Science and technology have much to offer in advanced agricultural methods, water treatment and irrigation technology, and related systems, but will only provide these benefits once political obstacles are removed.
An efficient telecommunications system is essential for a modern economy and is also central to any sustained S&T development. The West Bank has two Palestinian telecom companies seeking to provide service. However, Israeli proscriptions and slow PA regulatory development substantially impede progress. Each Palestinian company needs to place seventy-five to one hundred towers in Area C in order to provide coverage, but they are prohibited from doing so. They must choose between large gaps in coverage and hiring Israeli firms to build and maintain towers. In the latter case, they would be required to lease frequencies from an Israeli firm for $2,000 per tower per year, rather than use their own frequencies. In the coverage gaps that result from the current regulatory barriers, those using Palestinian phones pay roaming fees to Israeli firms that increase the bill by 30 percent. Israel has not allowed Palestinian carriers to use third generation (3G) transmission technology, necessary to support smart phones. This huge competitive disadvantage grows as mobile technology supports more applications and Israeli firms move into 4G systems. One of the fastest growing and profitable areas in IT is designing applications for mobile devices. Palestinians have proven adept at such design work, but the industry is stunted by the inability to build out networks. Any project in the West Bank must also cope with difficulties in acquiring visas for investors and project participants who are not residents, and with dual-use restrictions on materials, machinery, and equipment. If a Palestinian company cannot import switches, it must route local calls to and from Jordan, across Area C. These impediments alone are estimated to add $20 million annually to costs, most of which goes to Israeli companies. Under present conditions, there is little incentive for Palestinians to develop their own capabilities. Again, applied S&T as well as S&T policy development have ready answers for most if not all of these issues, but projects to solve the problems await political will and engagement.
Supporting Science under Occupation
The constraints that have accreted under occupation seriously impede S&T development in the OPT and greatly constrain the prospects for S&T projects. Travel is difficult and sometimes impossible; consultants, evaluators, and investors need visas, which can be denied, delayed, or conditioned. Materials and equipment are subject to dual-use rules and may be barred. Most activities require permits, which are often not forthcoming. In Gaza, most technical and industrial infrastructure—including the laboratories of the Gaza Islamic University—was destroyed in Operation Cast Lead in 2008 and 2009. Students and academics are not allowed to travel from one OPT to the other. Projects generally cannot include participants from Jerusalem and any other OPT. Clean water or dependable power may not be available.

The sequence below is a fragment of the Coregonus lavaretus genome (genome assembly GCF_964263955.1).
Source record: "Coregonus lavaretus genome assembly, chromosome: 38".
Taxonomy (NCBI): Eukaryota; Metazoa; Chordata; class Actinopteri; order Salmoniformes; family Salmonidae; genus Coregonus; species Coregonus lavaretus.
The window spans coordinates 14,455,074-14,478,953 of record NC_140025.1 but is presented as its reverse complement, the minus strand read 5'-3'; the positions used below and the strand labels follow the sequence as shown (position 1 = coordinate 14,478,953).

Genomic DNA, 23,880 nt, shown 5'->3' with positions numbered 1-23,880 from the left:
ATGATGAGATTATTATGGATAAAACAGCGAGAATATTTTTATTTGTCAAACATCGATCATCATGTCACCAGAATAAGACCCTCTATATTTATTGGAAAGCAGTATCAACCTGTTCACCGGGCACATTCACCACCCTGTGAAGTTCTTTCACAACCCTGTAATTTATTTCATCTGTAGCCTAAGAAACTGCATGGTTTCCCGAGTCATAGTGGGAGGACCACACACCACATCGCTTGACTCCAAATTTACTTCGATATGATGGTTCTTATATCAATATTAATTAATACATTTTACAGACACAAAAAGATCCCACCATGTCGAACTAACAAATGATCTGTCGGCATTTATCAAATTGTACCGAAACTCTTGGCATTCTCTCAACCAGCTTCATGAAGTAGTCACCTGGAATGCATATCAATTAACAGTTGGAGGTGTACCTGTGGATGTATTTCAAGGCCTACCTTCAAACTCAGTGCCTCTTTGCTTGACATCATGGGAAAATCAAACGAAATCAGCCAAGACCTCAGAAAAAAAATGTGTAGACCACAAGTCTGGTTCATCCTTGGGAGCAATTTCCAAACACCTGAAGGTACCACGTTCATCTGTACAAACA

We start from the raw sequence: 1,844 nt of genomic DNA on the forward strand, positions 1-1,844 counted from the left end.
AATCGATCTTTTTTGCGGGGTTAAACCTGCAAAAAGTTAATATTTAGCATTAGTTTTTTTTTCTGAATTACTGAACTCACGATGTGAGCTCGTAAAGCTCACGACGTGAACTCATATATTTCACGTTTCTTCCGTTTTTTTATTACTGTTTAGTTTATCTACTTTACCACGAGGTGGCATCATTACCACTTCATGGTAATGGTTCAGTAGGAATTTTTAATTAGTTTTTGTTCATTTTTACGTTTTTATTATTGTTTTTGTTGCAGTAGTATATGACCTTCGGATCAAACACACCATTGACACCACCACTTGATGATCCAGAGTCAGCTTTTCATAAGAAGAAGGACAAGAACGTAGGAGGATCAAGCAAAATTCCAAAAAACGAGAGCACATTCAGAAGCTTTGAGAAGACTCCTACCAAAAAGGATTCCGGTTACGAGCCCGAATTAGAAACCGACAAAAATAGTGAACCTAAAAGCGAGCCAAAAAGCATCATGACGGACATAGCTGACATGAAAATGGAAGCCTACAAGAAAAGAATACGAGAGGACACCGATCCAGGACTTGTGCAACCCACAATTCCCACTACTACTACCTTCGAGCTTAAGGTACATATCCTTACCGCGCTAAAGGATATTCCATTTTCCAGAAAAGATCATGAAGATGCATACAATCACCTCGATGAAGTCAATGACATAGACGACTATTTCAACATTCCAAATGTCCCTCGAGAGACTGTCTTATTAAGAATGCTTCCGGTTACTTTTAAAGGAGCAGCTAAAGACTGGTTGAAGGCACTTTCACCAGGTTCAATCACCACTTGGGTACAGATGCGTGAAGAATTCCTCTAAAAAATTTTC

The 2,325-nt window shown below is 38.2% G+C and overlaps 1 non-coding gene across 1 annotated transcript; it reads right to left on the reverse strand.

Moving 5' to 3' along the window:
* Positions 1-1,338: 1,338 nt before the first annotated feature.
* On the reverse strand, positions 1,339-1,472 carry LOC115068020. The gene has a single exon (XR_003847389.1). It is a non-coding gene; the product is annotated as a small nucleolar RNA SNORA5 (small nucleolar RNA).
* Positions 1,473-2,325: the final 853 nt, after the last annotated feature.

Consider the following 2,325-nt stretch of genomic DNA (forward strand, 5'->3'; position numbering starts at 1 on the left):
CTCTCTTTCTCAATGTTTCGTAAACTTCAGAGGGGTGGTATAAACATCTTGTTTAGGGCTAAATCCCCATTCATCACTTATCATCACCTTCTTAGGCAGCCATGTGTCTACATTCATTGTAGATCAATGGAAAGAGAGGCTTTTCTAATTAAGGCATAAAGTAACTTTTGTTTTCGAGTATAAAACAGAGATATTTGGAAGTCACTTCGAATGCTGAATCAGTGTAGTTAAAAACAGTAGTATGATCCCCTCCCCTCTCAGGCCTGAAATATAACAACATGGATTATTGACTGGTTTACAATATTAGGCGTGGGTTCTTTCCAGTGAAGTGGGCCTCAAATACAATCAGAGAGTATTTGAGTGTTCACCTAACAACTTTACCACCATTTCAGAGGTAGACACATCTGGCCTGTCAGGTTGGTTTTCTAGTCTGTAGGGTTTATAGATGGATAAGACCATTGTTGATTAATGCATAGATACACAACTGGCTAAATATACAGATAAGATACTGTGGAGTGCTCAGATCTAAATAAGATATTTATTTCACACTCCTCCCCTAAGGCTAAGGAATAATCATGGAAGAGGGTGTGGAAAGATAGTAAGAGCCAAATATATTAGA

The World Bank and others have found that the PA has developed its institutions well given the constraints of the occupation. Such institutions are ultimately essential for any development of science and application of it to meet societal priorities. As President Clinton has said, “Palestinians are a hard-working and an incredible community. They have done remarkably well outside their country.” Palestinians often tell officials, investors, and NGOs (nongovernmental organizations) that they need flexibility and freedom more than they need measures taken on their behalf. The obstacles they face are serious and complex. Nevertheless, many international partners, including the U.S. Agency for International Development, EU and individual European nations, NGOs, and Arab states, continue to work diligently to establish structures of cooperative effort and to ameliorate the conditions of occupation. Such efforts have borne fruit in fields such as academic research and training projects as well as in IT and the health sciences. However, much more needs to be done, and the further effort must be part of a strategic pivot in how the United States and other sponsors deal with Israel, the PA, and the Palestinian issues.
It has been declarative American policy to support the PA. Many doubt the continued efficacy of the Oslo model. However, support of the peaceful efforts of the PLO and PA to build capacity to provide services—and hope—to Palestinians, certainly remains in the American national interest, particularly as the alternatives are Hamas and chaos. Yet the efforts have been, and are, meager, inconsistent, and quiet when they should be robust, directed, and public.